The Society for Democratic Initiative (SDI) has raised concern about the conduct of the Commission of Enquiry, that it should not be used as a witch hunt against the SLPP.
According to the organization, despite the premium the government has given in curbing the culture of impunity towards corruption, they take in to cognizance the concerns raised by the opposition SLPP about it being a witch hunt and a way of silencing aspiring SLPP leaders.
SDI views this move by the government as a laudable venture, in bringing about sanity to the country’s public service; and in an effort to address the issue of corruption.
They posed that the Commission of Enquiry is necessary to probe wrong doings and that if the SLPP is satisfied with their performance during their days in power, they should allow the Commission to work, and also subject themselves to the due process.
Similarly they raised concern about the duplicity of the Commission of Enquiry and the existence of the Anti Corruption Commission; that is responsible to fight corruption, and considering the enormity of both financial and human resources which has been invested into strengthening the ACC, “ the concern is how the ACC and the Commission of Enquiry would operate side by side?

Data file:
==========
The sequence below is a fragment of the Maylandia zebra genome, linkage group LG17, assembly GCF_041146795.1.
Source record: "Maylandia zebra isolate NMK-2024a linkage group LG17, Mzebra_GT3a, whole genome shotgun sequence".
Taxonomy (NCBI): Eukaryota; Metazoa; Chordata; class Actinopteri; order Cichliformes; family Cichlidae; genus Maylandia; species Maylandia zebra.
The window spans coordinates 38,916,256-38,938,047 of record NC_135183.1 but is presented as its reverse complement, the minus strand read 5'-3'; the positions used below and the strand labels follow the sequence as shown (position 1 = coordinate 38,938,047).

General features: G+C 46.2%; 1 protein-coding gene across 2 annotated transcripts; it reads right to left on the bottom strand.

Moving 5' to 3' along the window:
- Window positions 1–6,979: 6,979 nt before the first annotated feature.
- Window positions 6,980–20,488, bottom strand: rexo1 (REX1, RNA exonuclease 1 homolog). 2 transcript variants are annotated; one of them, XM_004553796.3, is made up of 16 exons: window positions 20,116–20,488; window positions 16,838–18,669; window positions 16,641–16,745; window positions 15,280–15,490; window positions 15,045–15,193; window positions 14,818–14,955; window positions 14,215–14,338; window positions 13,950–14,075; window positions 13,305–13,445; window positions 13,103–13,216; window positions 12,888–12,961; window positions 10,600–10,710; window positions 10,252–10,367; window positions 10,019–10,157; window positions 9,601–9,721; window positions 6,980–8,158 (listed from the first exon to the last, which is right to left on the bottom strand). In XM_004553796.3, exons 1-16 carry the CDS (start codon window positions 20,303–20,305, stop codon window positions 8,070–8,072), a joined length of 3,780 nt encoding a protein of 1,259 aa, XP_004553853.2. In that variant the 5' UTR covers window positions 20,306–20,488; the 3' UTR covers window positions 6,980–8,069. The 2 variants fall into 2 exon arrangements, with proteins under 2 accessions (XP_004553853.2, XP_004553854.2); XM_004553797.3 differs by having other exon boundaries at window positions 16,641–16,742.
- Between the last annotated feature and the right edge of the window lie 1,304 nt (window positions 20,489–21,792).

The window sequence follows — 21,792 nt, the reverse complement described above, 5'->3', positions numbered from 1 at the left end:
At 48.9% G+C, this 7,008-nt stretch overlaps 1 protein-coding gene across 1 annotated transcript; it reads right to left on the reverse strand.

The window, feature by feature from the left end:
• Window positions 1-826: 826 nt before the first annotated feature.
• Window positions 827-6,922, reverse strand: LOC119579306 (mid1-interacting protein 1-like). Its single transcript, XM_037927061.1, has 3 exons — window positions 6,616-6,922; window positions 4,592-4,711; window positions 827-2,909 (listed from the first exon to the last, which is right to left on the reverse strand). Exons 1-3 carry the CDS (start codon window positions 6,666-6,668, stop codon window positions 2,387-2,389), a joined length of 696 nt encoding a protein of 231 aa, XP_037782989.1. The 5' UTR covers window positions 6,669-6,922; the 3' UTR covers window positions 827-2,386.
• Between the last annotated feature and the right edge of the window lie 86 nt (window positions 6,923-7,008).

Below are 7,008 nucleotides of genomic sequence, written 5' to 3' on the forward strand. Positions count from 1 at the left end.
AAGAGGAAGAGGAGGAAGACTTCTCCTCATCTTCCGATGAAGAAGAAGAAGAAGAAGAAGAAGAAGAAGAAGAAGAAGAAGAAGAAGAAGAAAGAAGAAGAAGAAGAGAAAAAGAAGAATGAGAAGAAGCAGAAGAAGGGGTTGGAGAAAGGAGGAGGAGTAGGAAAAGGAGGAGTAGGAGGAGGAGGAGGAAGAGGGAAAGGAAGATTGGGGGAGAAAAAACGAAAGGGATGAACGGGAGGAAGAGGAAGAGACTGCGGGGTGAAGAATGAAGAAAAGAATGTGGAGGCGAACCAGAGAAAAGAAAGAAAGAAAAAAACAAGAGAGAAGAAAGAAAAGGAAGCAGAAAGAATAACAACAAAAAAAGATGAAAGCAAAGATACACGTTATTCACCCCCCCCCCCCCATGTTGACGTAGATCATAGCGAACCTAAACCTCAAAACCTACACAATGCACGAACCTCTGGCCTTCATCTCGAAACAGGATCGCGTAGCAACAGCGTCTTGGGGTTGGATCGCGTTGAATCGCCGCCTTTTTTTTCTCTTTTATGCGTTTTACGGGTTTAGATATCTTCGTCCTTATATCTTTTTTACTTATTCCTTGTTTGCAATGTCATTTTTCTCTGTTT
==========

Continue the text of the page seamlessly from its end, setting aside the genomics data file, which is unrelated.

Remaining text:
Reverting to history, it has been documented that Commissions of Enquiry have been very less successful in checkmating official mishaps. The findings and recommendations of most Commissions have been left to rot on shelves of previous governments.
The organization made reference to both the Beoku-Betts and Beccles-Davis Commissions of Enquiry as typical examples. SDI is also concerned about the open-ended nature of the life span of the Commission of Enquiry and believes that such a Commission should have a time that would guide the process and should be completed within the required time. It is hoped that the Commission of Enquiry would go by its honest and intended purpose, and that it would be allowed to work in a free and fair atmosphere, and won’t be used as an instrument for political witch-hunt.
SDI is further hopeful that the newly instituted Commission of Enquiry would not end up deviating government’s attention from that of addressing other pressing national issues, to concentrate on what happened during the era of the recent past government.
It is also hoped that, the Commission of Enquiry would not further divide the country along political and tribal lines, considering the bi-polar politics of the country. SDI calls on all those concern to go by the dictates of the law.
The entire episode brings into play the need for an access to information law in the country.